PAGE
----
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Blue Heron Park Community Garden restoration

By February 28, 2021Beet 2021 03 March

By Mary Foster 

Master Gardener 2007

and Lynn Kunstman

Master Gardener 2012

The Jackson County Master Gardeners Association is helping restore gardens and landscapes around the valley that were damaged or destroyed in the Almeda Fire. Two of these projects were native plants donated to the Friends of Wagner Creek Watershed and Valleys of the Rogue Watershed Council. 

We are also donating funds to rebuild Blue Heron Park Community Garden in Phoenix, which was completely destroyed in the fire. Here’s a bit of history about that community garden.

Community gardens that JCMGA support provide access to fresh produce and plants as well as an opportunity for satisfying labor, neighborhood improvement, sense of community and connection to the environment. They are publicly functioning in terms of ownership, access and management, as well as typically owned in trust by local governments or nonprofits. Community gardens bring communities closer and are as diverse as their gardeners. While some grow only flowers, others communally share their bounty. Many have individual plots for personal use. Others are equipped with raised beds for disabled gardeners. They promote urban food security, allowing citizens to grow their own food, and provide fresh produce donations to food banks. In creating a social community, these gardens break down social isolation and reduce local crime and vandalism. 


Mary Foster was the Educational Service District teacher for the teens living in the Jackson County Shelter Home when she began the Blue Heron Park Garden project. Those students, along with special education students from Phoenix High School, planned, mapped the area, and interviewed people living in trailers and apartments surrounding the proposed site at the Blue Heron Park in Phoenix. Nothing but a driveway into the park was there at the time. The City of Phoenix accepted the proposal and plan for the community garden in 2004, and a grant from the Carpenter Foundation for $5,000 got the process rolling.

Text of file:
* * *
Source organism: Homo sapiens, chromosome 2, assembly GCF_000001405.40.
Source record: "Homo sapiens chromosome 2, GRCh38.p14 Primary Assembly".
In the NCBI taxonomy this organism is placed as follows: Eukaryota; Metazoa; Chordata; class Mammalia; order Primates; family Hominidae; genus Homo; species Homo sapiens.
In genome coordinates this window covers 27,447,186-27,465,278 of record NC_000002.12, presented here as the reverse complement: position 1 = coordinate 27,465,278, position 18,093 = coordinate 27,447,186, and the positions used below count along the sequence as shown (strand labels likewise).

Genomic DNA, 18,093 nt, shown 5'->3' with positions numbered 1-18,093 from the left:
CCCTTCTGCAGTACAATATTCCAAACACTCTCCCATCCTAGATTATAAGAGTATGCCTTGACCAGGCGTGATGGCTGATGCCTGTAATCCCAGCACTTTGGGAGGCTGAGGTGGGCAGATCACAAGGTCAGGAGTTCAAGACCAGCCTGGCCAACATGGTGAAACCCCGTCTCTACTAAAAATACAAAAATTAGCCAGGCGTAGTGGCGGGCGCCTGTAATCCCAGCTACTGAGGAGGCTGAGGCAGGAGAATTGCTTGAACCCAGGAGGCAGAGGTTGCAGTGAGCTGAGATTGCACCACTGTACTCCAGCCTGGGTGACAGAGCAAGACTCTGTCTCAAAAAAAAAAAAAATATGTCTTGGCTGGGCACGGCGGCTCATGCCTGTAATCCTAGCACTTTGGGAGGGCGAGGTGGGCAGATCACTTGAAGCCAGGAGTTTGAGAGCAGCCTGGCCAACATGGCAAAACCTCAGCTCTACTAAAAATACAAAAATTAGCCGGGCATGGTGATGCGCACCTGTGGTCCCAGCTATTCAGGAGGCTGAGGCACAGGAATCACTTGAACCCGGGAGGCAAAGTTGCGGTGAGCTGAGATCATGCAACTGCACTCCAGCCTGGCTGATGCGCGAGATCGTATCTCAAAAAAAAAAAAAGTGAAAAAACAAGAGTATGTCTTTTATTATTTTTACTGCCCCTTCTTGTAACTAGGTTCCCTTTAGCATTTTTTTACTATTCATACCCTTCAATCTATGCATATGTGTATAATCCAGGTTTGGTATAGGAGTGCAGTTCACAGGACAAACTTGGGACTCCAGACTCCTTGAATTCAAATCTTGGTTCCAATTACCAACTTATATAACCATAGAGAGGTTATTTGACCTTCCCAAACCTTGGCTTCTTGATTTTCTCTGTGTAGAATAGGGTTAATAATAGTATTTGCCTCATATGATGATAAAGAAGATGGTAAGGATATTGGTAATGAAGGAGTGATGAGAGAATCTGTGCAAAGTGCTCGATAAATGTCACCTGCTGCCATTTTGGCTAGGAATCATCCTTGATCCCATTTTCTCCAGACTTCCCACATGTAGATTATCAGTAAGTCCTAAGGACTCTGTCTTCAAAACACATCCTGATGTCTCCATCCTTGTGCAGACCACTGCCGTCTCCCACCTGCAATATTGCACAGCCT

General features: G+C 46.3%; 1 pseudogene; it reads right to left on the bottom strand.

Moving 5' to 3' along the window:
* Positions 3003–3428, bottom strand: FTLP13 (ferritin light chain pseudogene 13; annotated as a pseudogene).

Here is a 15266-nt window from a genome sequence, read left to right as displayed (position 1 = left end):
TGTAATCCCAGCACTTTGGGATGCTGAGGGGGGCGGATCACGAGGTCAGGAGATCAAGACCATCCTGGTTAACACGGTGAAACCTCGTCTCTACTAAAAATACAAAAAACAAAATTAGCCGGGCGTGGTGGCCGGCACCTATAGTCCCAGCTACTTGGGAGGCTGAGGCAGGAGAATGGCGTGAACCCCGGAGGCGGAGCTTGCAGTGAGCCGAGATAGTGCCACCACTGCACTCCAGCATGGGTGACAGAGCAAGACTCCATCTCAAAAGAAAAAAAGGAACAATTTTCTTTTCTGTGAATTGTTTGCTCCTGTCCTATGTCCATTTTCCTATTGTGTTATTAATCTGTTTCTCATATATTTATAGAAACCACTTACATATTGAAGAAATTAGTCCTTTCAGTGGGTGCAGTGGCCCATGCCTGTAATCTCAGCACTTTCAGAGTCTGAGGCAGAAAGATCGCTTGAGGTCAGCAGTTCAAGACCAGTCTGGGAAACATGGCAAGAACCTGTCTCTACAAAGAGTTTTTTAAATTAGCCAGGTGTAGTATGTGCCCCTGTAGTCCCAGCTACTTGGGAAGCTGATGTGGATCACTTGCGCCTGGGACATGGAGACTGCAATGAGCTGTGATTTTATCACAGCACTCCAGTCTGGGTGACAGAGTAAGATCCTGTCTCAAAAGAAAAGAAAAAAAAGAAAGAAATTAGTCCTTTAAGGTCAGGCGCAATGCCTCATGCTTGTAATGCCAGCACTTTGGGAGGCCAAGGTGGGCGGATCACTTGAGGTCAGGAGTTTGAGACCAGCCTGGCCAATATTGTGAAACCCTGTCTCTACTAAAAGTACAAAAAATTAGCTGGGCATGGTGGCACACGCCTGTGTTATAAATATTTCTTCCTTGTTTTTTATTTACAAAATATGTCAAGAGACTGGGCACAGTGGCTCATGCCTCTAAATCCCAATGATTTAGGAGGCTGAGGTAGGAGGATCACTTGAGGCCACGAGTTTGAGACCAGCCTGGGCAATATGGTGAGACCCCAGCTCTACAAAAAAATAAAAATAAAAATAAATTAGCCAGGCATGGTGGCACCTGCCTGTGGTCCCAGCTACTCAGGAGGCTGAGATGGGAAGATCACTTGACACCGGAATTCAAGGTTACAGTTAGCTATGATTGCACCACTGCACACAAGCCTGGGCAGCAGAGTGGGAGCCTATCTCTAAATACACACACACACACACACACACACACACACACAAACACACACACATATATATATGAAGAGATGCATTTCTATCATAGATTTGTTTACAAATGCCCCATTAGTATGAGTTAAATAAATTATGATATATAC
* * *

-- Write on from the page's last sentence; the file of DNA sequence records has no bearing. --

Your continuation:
Unfortunately, the river bed on which the garden would be built was not soft, silty loam, but rocky, sandy, garden-unfriendly soil. In order to form the 20 planned plots, soil was purchased and trucked in to the tune of $4,700! The kids installed all of the irrigation and built the deer-proof fence using only hand tools and lumber they had harvested through a thinning project with Christoph Buchler, a wonderful artist. 

In about three months, the garden was growing food for 20 families from diverse backgrounds. People were sharing tools and recipes. There were monthly work parties and potlucks, poetry readings, full moon ceremonies, music festivals and gatherings to just visit and enjoy the feeling of being in a lush growing space.  

Some of the original members of that garden are still maintaining a plot there,17 years later. Last September’s Almeda Fire ran through the garden, destroying fencing and the garden shed. Compost bins and wheelbarrows and all tools were lost, as were the two handicapped-accessible beds at the entrance. All of the well-tended perennial borders which attracted beneficials burned. 

The garden has received several grants from Jackson County Master Gardener Association in the past and this year, it will be the sole recipient of the 2021 Community Gardening Grant. 


The Jackson County Master Gardener Association supports the Community Gardening Network, which is a group of gardeners and garden managers from community gardens throughout the Rogue Valley. This group meets quarterly to share information regarding plots available in their gardens, ideas for improving community gardens, and even consulting on the development of new gardens. Participants include representatives from Southern Oregon University, Oregon Shakespeare Festival, ACCESS Food Share and the Housing Authority.

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